On Tue, 28 Jan 2003, Mathew McBride wrote:

> I have some more info on this in a seperate thread:
> http://seneca.me.umn.edu/pipermail/flightgear-devel/2003-January/014707.html

My message is probably fully off-topic here, but then again; maybe

I'm a rookie here. Don't want to know the virtual damage I've done to
the virtual planes I flew. I'd like to throw in a few observations based
on comments you made, and some of my own.

> 1) IVAO. This is more of a european network, but with much better
> connections in other parts of the world (Australia). I belive they use their
> own server, and you can download it from
> http://www.ivao.org/network/default.htm. I use this network

They've got a nice assortment of info in addition to the virtual live
world. But it once again struck me that there is no open (as in, at
least GPL/LGPL, or BSD styled) repository of aviation related data. I've
pieced together some databases myself (country registration prefixes,
airline data, aircraft data, ACARS codes), but I rate this collection
Personal Use because of unclear licensing of the base data gleaned from
web sites (and the way data is presented, such as on the IVAO web site,
makes it pretty obvious that you're not supposed to feed that data into
your personal database).

Is there any web site that has a meta-database of available info, that
specifies license restrictions? Am I overlooking any sources of data?
Would a Sourceforge project dedicated just to avdata make sense to

It's all window dressing as far as I'm concerned, but it is nice to be
able to augment
  PH-HZF HV0992 H1 #M1BPRG/FNHV0992/DTEHAM,19R,77,014711,29C98F
  B737-8K2 delivered 06/11/99
  Flight: Transavia 992
  Destination: Schiphol Apt, Amsterdam, The Netherlands
  Runway: 19R
  ETA: 01:47:11
without having to perform a gazillion of web lookups, followed by
parsing the HTML response.

> Some other FG comms stuff on my long term radar:
> 1) ACARS. Hey, aircfaft don't communicate over voice completely. They do use
> Text comms some times.

In my copious spare time, I've been playing the sorcerors apprentice at
DSP coding and come up with a Unix tool to decode ACARS from a radio
receiver with a sound card. It sort of works (I'm not really impressed
with the number of packets I decode successfully, but when working from
recorded chirps my code seems to beat SkySweeper, and it certainly beats
WACARS and KRACARS that I never got to work properly :-)

Given how sparse ACARS info is, I think that free-text is the only
viable part of ACARS to emulate. Even something as simple as a position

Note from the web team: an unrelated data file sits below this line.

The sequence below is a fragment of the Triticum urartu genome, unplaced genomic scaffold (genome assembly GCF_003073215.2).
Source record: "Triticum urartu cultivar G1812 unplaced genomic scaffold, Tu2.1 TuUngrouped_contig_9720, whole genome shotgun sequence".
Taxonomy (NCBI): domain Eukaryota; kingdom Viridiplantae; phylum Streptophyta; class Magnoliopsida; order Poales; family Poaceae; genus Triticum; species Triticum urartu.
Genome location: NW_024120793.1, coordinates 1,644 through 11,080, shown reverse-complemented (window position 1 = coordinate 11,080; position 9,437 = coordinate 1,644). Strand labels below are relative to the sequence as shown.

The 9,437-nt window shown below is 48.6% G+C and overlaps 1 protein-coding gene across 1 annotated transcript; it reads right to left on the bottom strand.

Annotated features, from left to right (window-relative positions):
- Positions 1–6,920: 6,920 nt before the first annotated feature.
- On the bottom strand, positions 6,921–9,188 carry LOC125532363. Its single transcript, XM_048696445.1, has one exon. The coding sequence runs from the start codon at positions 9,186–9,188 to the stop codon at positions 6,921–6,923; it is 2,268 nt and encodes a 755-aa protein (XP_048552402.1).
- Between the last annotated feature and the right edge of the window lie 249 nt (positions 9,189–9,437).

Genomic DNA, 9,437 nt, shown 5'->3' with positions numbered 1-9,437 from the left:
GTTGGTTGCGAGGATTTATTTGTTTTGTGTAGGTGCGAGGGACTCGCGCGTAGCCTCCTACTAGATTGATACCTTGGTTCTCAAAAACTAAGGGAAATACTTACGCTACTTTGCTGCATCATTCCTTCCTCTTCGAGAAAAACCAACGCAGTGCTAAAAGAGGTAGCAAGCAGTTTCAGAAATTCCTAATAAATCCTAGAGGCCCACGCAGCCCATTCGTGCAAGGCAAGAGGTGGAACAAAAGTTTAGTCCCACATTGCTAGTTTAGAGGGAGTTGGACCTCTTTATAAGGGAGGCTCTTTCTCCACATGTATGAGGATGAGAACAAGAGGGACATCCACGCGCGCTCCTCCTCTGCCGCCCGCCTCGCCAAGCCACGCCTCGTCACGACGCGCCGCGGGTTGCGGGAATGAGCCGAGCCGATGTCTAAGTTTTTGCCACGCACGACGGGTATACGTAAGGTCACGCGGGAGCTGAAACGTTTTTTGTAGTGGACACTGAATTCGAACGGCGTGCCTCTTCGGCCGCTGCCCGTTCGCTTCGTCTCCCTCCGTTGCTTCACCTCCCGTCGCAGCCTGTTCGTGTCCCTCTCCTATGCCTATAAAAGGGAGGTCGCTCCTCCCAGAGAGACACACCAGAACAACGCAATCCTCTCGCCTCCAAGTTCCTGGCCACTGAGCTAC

report comes with many options to represent the data (some conflicting
with observed practice; possibly as a result of comms error on board,
but not showing up through parity error or CRC failure).

As an illustration of just how perilous parsing ACARS data is without
access to the airline specs, I've seen WACARS decode a weather report
for traffic enroute to EGLL into "Wanxian - China" simply because "WXN"
was in the string.

The biggest brick wall I run into is lack of redistributable reference
data; and, of course, lack of documentation on the data that travels

My personal impression is that most people collecting and publishing
such data got bitten by con artists taking off with the fruits of their
labor; a practice that seems common in the MSFS and MSTS communities; in
that sense (as well as many others), FlightGear is a breath of fresh

Anyway, I'm looking for guidance on how to approach this ACARS toy
project of mine. It's easy enough to register the thing on SourceForge
and put some code out, but it's a different thing altogether to bundle
it with enough data to make sense of the packets, and not run afoul of
licensing issues. The DSP bits probably make more sense in the HAM
community, but the ACARS data components drag if firmly back into the
realm of the aviation emulators (how's about the AI Tower Controller
warning you about conflicting traffic that actually is overhead of where
you're playing FlightGear, or even warning that TransAvia flight that
there is a rogue Cessna in the pattern and would the Cessna turn left


                                -- Bert
Bert Driehuis -- [EMAIL PROTECTED] -- +31-20-3116119
If the only tool you've got is an axe, every problem looks like fun!

Flightgear-devel mailing list

Reply via email to